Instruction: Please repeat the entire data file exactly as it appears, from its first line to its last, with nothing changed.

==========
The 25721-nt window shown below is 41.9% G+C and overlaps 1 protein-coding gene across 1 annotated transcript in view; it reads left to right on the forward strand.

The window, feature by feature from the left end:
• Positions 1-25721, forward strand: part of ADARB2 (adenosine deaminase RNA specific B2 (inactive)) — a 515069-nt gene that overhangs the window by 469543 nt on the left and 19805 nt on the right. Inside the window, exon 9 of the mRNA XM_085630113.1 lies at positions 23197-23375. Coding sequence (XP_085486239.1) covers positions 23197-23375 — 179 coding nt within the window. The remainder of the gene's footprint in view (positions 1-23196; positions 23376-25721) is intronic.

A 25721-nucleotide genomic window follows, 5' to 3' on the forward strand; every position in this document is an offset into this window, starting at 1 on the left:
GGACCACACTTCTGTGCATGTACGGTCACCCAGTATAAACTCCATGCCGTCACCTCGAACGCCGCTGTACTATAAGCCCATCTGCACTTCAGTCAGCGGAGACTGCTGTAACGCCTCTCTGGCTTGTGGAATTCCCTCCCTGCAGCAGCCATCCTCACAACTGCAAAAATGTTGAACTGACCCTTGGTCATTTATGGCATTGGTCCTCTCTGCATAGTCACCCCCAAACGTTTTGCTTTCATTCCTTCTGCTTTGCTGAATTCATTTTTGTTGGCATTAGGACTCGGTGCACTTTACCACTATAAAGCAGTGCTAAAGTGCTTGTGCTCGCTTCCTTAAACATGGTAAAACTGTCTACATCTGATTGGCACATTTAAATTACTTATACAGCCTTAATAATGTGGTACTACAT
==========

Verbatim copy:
The 25721-nt window shown below is 41.9% G+C and overlaps 1 protein-coding gene across 1 annotated transcript in view; it reads left to right on the forward strand.

The window, feature by feature from the left end:
• Positions 1-25721, forward strand: part of ADARB2 (adenosine deaminase RNA specific B2 (inactive)) — a 515069-nt gene that overhangs the window by 469543 nt on the left and 19805 nt on the right. Inside the window, exon 9 of the mRNA XM_085630113.1 lies at positions 23197-23375. Coding sequence (XP_085486239.1) covers positions 23197-23375 — 179 coding nt within the window. The remainder of the gene's footprint in view (positions 1-23196; positions 23376-25721) is intronic.

A 25721-nucleotide genomic window follows, 5' to 3' on the forward strand; every position in this document is an offset into this window, starting at 1 on the left:
GGACCACACTTCTGTGCATGTACGGTCACCCAGTATAAACTCCATGCCGTCACCTCGAACGCCGCTGTACTATAAGCCCATCTGCACTTCAGTCAGCGGAGACTGCTGTAACGCCTCTCTGGCTTGTGGAATTCCCTCCCTGCAGCAGCCATCCTCACAACTGCAAAAATGTTGAACTGACCCTTGGTCATTTATGGCATTGGTCCTCTCTGCATAGTCACCCCCAAACGTTTTGCTTTCATTCCTTCTGCTTTGCTGAATTCATTTTTGTTGGCATTAGGACTCGGTGCACTTTACCACTATAAAGCAGTGCTAAAGTGCTTGTGCTCGCTTCCTTAAACATGGTAAAACTGTCTACATCTGATTGGCACATTTAAATTACTTATACAGCCTTAATAATGTGGTACTACAT